by Sheila Connolly

Recbalance_scaleently I had dinner at a renowned restaurant with a big-name chef in a Boston suburb. Since this was sort of a celebration (yet another birthday, sigh), I opted for the Tasting Menu with Wine Pairings. In general this is something a chef puts together to showcase his (or her!) preferences and talents. This one did not disappoint: it was outstanding (and that wasn’t just the wine pairings talking!).

But this is not a food blog. Being of analytical mind, after the meal I reviewed what I had eaten, trying to decide what unified the five dishes, and also trying to deduce what message the chef wanted us to take away. It came down to one word: balance.

I noticed that both my husband and I tasted the individual components of each dish first—most often the sauce, then the separate elements (protein, vegetables, starches). They were uniformly tasty. But something magical happened when we took the first bite that combined all the elements—and that’s where the genius of the chef showed. Everything worked together to create a sum that was better than any of the parts taken on their own.

The same thing applies to writing. I’m sure we’ve all read books in which the plot is brilliant but the characters are wooden; or the characters are endearing or frightening but we’re left wondering just what the heck they were all doing together on the page; or the language was beautiful and sometimes even stopped us as we admired a particular turn of phrase, but the story was flat-out silly. Sometimes the parts are enough to keep us reading—we’ll forgive the weaker elements because the stronger ones are so good.

But in the really good books—the ones you remember for a long time, the ones you try to persuade your friends to read—all the elements merge seamlessly. You believe in the characters, you don’t stop to question the twists and turns of the plot, and the language doesn’t intrude upon the story but reinforces it. Not every writer can pull this off. There’s no tidy formula, no algorithm that tells you, “oh, I haven’t mentioned any emotion lately—better have someone react” or “my protagonists have been doing an awful lot of talking in the last three chapters—maybe it’s time for something to happen.”

Yes, we as writers do think about things like that, but it’s not like we work with a chart (okay, maybe some people do, but not me) with columns labeled “Romance” and “Plot Point” and “Explanation” and so on. The ones who write like that we call Plotters; the ones who fly by the seat of their pants and make it up as they go we call Pantsers.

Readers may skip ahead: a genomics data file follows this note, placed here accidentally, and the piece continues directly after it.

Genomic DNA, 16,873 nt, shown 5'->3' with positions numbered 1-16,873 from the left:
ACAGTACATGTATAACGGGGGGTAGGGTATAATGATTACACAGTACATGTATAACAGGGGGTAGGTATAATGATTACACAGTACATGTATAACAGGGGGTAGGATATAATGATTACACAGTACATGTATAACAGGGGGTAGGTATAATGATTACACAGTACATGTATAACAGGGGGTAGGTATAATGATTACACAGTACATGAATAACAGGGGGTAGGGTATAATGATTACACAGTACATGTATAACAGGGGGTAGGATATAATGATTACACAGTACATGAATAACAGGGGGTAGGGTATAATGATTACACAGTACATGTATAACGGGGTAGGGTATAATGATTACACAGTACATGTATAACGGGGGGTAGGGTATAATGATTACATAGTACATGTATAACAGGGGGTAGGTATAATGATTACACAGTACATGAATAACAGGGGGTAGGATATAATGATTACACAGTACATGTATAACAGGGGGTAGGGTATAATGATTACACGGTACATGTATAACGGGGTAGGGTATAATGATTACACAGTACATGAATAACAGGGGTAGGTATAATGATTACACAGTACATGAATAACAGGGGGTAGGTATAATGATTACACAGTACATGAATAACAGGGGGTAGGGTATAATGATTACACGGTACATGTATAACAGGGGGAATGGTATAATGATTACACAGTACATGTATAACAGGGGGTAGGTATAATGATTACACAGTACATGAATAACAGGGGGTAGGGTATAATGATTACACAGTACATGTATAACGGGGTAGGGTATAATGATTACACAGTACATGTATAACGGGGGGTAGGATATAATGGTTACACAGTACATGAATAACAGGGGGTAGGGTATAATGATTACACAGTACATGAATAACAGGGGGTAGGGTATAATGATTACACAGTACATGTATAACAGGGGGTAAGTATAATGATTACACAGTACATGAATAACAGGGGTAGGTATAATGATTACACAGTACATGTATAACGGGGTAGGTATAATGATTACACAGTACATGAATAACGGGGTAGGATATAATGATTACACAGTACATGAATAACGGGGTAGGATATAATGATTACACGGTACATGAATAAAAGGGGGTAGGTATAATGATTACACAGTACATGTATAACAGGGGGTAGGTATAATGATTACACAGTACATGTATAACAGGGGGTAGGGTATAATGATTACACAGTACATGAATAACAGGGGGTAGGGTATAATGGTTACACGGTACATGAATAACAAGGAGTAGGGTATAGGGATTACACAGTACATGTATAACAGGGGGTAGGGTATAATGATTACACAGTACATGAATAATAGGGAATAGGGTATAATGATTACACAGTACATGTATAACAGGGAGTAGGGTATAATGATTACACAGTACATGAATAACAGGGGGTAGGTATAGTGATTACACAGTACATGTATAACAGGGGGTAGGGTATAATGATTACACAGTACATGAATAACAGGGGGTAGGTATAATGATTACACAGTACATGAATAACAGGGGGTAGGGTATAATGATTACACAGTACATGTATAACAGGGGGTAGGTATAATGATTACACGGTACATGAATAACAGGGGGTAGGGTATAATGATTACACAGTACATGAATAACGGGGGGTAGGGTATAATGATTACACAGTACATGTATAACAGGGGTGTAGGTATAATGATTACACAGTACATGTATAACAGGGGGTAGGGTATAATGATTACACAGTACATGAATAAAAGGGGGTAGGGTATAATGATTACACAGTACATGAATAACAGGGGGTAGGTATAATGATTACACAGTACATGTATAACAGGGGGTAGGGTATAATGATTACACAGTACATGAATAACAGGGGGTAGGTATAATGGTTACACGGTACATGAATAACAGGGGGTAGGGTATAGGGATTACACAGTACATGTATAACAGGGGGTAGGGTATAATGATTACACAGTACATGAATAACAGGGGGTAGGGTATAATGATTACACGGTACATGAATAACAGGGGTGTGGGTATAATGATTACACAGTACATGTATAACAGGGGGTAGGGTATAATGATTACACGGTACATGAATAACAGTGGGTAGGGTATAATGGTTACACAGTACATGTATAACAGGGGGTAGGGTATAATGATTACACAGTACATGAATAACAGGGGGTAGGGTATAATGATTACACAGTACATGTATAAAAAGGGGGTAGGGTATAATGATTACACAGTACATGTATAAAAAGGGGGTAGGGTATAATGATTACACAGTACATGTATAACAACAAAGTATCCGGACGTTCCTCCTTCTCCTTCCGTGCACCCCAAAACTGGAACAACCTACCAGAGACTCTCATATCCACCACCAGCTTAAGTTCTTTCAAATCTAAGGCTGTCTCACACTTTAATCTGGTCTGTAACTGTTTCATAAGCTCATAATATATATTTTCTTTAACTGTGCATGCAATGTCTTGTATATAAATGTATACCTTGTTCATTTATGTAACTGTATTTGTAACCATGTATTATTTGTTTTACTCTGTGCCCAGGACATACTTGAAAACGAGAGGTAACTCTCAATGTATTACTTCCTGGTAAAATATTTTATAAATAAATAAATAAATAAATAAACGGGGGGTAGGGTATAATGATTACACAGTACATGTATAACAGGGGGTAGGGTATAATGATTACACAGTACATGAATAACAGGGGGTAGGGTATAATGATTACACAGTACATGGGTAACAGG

But the point is, whichever approach you (the writer) choose to take—structured or intuitive—you have to achieve a balance, so that all the parts weave together, so well that the reader doesn’t even notice. And that’s the art and the mystery of writing a good book. We all aim for it, but there’s no guarantee that we’ll succeed. But we keep trying!

Cover Razing the Dead


Coming June 3rd (yes, that’s tomorrow!). Nell Pratt tries to balance her job, raising money, nurturing her still-new relationship with an FBI agent, and solving yet another murder.

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8 Thoughts

  1. A well-balanced post, Sheila. And it’s so true. You can study how to write, but implementing it all isn’t easy. And I can’t wait to read Nell’s new adventures!

  2. Looking forward to the new book, but looking forward even more to a new book set in Ireland and the pub!

  3. Yep, it’s the balance that is more important, and that’s what keeps me coming back book after book.

  4. It is balance that I work to achieve every day in my writing. Since I am moving from writing nonfiction to fiction, it is an uphill climb, but one that each day gives me a better grip on what I want to say and the story and characters I want people to picture and know as I do. I will continue to strive for that balance. The storytelling ability in all your books has served as a good teacher and guide. I loved Razing the Dead which I finished at breakfast this morning.

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